This is five nights a week. I reserve veto power over one night if I feel he needs a break, more homework time, or family time. I use that sparingly but I do use it. The AD and teachers are supportive.


One big difference I have noticed about boys vs girls in dance (both older sisters danced) is that since they grow so much longer the boys tend to have more uneven performance. One week they can do everything and the next they are a mess. It is important the instructors understand and make allowances. This is even true for the 17-18 yr old boys, although not as often as for the younger ones.

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Great topic. My DS is 14. He is doing 2 SI's this summer. One locally ( an hour away) for 3 weeks (all that is offered) and then off to CPYB for 5 weeks. We live remote so some of his classed are local and some are an hour drive away. We have to go to a total of 3 different studios, just to get the advance classes.


His schedule for the school year.


Monday 1 hour tap then hour drive to another studio. There he does 1.5 hour classical ballet technique

Tuesday break day, mainly because there are no classes at his level.

Wednesday 1.5 hour classical ballet technique

Thursady hour drive to studio where he takes 1 hour partnering followed by 1 hour Broadway dance (his favorite class)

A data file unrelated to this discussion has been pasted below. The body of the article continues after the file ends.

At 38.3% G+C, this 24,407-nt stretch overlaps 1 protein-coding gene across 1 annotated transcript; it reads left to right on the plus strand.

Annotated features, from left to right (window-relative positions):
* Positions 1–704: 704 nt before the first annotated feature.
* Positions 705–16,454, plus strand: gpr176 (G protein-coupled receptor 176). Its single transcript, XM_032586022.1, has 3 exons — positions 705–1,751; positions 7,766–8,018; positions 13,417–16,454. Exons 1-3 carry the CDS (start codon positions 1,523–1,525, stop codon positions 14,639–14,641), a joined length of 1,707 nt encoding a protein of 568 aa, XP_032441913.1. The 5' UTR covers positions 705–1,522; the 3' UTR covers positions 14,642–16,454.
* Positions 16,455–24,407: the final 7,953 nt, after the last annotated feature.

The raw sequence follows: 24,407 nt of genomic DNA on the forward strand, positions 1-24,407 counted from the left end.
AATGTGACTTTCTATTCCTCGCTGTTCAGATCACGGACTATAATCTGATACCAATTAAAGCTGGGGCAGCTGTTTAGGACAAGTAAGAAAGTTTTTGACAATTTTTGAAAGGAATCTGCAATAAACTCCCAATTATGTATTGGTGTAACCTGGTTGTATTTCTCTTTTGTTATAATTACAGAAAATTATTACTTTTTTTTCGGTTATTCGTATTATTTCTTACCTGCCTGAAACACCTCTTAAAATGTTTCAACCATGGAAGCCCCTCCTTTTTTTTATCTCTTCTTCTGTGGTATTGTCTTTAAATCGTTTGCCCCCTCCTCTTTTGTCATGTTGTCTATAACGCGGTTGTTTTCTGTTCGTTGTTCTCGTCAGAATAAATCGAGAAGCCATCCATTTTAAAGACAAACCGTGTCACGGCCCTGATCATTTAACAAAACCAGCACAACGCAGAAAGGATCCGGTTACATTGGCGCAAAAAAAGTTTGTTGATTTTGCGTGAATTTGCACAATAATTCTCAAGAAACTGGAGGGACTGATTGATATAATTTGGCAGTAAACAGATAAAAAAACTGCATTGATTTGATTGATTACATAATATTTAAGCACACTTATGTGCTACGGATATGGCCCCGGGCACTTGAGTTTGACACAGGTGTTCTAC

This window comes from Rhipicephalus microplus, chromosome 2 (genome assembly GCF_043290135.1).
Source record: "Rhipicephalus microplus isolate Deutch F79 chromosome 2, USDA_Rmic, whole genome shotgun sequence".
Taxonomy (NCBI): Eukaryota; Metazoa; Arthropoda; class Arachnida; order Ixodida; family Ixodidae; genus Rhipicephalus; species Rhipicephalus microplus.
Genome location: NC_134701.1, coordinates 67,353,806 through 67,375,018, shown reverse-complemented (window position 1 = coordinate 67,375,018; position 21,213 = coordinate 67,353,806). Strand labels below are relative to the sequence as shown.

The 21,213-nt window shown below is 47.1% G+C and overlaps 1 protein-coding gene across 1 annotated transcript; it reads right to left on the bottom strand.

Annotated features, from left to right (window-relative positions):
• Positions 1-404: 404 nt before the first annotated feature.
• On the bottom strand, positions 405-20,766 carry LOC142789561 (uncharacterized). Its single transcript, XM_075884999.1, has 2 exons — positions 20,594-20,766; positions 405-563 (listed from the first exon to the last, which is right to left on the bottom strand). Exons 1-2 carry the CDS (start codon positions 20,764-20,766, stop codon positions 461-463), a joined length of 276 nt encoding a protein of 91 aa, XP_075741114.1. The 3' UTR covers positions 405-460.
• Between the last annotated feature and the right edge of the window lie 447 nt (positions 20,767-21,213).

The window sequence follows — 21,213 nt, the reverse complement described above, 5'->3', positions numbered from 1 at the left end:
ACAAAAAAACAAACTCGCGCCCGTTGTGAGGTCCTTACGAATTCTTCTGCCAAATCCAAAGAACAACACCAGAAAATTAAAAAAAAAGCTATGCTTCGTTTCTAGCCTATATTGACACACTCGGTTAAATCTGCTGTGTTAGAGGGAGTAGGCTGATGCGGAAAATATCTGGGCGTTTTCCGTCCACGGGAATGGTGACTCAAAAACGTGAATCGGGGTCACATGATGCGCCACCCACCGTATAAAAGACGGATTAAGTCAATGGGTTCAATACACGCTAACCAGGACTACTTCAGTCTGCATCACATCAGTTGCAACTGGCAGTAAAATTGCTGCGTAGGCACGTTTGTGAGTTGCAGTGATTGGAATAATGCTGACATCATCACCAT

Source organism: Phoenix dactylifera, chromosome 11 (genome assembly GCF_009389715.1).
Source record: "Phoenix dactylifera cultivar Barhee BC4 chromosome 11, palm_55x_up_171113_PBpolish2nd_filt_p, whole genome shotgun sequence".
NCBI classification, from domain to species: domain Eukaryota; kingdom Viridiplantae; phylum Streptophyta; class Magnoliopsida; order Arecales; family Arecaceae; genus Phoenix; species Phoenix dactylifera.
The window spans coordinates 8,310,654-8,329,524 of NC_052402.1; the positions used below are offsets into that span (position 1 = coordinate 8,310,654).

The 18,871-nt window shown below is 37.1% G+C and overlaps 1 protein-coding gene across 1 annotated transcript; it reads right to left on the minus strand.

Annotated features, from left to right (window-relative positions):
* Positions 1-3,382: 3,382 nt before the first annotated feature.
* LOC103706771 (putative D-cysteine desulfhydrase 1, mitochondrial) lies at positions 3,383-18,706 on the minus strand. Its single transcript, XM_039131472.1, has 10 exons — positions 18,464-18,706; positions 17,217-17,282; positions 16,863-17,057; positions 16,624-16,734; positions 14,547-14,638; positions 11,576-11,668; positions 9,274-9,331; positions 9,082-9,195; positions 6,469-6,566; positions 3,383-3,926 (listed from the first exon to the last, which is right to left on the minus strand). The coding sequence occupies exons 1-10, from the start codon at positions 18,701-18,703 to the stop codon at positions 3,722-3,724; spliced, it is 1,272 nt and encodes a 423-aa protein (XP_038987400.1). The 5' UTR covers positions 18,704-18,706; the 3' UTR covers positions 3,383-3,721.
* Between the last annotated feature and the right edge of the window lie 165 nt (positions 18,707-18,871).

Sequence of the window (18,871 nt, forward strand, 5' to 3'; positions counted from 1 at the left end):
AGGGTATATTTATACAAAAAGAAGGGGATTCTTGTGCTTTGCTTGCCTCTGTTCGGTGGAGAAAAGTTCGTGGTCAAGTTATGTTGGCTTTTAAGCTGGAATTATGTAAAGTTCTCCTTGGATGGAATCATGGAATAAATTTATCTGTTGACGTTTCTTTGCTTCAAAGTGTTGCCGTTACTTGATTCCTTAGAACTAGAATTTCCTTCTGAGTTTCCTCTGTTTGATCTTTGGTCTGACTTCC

Friday 1.5 hour classical ballet technique followed by 1.5 hour social/latin dance

Saturday hour drive to studio 1 hour stretch followed by 1.5 hour classical ballet technique


I had to start home schooling him, because he couldn't get his school work done. I still worry that he will get school done with all his dance. But I also worry that he will not get the right dance classes to go pro. He's at the top now in all his dance classes and still in middle school! Dance is his life and he says quiting is not an option. I however, sometimes use not going to dance as punishment, when he doesn't do what he is suppose to. Where's the balance? And how do you know if to continue to support their dream? I'm afraid that he will need to leave our state to go to residental program if he is to continue, but he is not motivated to do school. So doubt that will work. How do we as parents help them to make the right decision at such a young age (especially a boy who since puberty has lost all brain cells, except the ones that keep him dancing)?

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If he is not motivated to do his schoolwork it is my understanding that he will not be accepted to a residential program. Being a well-rounded, educated person is very important for a developing artist. Ballet can be his first career, yes, but what happens if there is a freak injury? What will he do for a back-up plan? He can't teach unless he can physically move well, so I wouldn't let him get away with throwing off a comment like, "Well if I can't dance I'll teach". It doesn't work like that. If he is truly serious about becoming a ballet dancer, he needs a reality-check.


His priorities are off. Schoolwork comes first; then family, then dance. :thumbsup: